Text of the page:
Brier Grieves April 11, 2015 No Comments

As technology advances the demand for protecting our data increasingly grows. Almost all we do now is documented and online, or backed up online, or relying on technology to run day to day operations.  Up until recently this was a special type of insurance/protection that was not something you could get anywhere. As more cyber attacks happen and we continue to rely more and more on technology it has become easier to get this and not a specialty market anymore.

According to the “2015 Data Breach”, a report issued by Identity Theft Resource Centre (ITRC), on March 11, in 2014 data breaches in the U.S. totaled 783, an increase of 28% from the previous year.

In the last 2 years several large companies fell victims to serious data breaches. Home Depot, Target, Sony, Neiman Marcus and JP Morgan Chase to name a few. This raised awareness about the severity of this situation and how any company could be attacked. This not only disrupts customer relations but also employee relations. Reputations are at stake and more importantly customers private information is jeopardized.

These breaches can also represent a risk to national security and economies. Major steps and precautions have to be taken to protect secret and sensitive data. During President Obama’s 2015 State of the Union address he included an update to the 2011 Cyberspace Legislative proposal. This included new law initiatives on all-important breach reporting rules with simplification and standardization all existing 47 state laws into on federal statute.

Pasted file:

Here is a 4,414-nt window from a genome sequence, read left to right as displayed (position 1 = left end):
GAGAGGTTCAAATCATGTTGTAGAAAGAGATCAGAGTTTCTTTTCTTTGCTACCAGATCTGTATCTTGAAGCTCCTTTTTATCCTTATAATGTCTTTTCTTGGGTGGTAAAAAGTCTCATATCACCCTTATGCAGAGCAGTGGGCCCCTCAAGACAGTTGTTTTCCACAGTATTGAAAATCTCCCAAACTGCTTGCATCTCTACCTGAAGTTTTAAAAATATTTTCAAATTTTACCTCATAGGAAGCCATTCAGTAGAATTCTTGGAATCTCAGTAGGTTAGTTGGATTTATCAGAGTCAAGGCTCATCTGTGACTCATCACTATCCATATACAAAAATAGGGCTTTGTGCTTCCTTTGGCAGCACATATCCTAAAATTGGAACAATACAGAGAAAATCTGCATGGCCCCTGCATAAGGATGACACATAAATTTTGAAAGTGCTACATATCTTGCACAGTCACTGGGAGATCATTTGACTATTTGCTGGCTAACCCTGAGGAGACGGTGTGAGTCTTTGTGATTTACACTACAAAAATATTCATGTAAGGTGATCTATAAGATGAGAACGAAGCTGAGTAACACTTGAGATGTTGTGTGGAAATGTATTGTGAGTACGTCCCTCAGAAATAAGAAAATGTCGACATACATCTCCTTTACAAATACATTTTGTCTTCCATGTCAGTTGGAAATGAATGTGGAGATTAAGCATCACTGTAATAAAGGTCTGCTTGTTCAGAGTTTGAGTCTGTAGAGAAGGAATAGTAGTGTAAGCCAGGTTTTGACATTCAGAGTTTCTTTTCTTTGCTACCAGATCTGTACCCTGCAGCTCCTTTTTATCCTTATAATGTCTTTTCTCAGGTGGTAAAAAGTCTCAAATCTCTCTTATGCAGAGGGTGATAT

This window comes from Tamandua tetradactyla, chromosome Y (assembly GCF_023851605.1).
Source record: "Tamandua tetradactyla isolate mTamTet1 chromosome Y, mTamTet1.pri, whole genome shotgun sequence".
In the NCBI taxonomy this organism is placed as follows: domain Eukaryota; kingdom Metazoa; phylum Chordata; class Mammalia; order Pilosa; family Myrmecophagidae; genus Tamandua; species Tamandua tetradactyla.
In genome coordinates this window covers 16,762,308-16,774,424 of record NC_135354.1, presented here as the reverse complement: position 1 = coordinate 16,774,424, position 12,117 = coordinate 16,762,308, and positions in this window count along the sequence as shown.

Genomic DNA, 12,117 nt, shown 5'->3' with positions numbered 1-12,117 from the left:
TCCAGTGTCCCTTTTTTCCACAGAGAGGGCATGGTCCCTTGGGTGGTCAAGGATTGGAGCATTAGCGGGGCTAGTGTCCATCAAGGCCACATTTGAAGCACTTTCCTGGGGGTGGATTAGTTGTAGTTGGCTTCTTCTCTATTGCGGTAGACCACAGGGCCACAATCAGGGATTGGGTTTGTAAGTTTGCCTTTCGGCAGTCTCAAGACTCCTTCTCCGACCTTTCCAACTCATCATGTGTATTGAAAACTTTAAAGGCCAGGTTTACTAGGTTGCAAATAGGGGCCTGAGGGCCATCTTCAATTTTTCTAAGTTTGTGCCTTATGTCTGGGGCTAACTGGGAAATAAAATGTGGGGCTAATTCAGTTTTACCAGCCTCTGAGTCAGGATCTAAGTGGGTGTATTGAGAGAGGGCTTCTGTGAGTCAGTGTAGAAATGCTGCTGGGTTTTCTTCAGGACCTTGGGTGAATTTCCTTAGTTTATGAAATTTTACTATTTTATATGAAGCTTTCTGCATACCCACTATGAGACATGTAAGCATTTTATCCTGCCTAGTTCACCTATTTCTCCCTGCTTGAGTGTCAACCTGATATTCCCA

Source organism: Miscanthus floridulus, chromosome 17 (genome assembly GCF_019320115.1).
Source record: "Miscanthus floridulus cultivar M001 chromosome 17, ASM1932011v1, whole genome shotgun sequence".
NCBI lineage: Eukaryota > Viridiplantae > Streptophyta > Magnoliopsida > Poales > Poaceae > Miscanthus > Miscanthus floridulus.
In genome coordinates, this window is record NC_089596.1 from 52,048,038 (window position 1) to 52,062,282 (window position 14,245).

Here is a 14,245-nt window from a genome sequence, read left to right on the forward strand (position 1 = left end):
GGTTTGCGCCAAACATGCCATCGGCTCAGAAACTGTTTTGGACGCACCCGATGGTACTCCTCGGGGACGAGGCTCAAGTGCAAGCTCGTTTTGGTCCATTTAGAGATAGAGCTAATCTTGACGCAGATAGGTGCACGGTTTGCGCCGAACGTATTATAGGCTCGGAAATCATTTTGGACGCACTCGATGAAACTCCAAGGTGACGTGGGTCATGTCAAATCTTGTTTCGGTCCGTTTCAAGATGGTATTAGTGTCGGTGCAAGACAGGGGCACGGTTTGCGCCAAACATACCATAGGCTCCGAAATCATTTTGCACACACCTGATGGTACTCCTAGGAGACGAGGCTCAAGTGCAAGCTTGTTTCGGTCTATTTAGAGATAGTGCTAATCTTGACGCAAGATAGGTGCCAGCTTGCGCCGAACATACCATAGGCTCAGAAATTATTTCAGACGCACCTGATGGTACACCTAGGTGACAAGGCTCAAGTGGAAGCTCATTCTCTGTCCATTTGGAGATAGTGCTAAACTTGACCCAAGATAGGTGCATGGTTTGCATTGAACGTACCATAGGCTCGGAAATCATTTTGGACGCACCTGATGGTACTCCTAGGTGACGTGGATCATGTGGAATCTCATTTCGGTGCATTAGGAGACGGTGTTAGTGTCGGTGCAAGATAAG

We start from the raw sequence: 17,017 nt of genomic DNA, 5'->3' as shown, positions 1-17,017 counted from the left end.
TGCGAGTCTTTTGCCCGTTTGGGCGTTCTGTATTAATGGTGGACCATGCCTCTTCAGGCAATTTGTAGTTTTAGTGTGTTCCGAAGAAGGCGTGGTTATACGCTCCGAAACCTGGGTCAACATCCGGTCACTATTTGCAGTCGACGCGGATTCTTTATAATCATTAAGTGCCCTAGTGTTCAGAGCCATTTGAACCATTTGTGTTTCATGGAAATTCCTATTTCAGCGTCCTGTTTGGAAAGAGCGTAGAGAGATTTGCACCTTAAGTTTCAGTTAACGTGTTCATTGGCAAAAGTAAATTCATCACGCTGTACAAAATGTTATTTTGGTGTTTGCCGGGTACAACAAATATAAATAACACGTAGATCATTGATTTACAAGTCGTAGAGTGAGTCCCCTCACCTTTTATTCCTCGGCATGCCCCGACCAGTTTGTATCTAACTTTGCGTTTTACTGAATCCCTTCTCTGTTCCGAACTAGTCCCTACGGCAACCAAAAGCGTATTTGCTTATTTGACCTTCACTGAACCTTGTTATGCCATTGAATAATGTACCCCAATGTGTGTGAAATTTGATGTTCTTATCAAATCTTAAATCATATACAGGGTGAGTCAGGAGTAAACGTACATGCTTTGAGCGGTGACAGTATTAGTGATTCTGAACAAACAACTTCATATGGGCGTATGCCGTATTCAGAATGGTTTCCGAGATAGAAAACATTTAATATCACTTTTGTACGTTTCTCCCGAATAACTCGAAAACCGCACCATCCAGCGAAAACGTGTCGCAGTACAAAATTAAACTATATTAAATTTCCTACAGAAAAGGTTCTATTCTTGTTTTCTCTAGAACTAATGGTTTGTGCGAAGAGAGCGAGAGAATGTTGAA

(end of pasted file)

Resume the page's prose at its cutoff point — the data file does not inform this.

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What can you do to protect yourself?

According to an article from Forbes we have to realize that hackers are here to stay and they are getting increasingly more sophisticated at breaking through companies’ firewalls.

Companies do not let the public know about a cyber-security breach until they have factual evidence which can take months. So your information could be compromised for months before you find out.

There are a few steps you can take to protect yourself from this and monitor your digital security.

  • Sign up for alerts: Most financial institutions have alerts you can set-up to go off when purchases are made or if anything that seems out of the ordinary for your accounts happen.
  • Keep your information private: Companies do not ask for your passwords. At no time should you ever give out your login information, pincodes or other private details.
  • Monitory weekly: Set a specific day of the week to sit and down and review all of your statements to make sure that there is no unauthorized activity.
  • Change passwords: Make it a habit to frequently change your passwords and make them strong.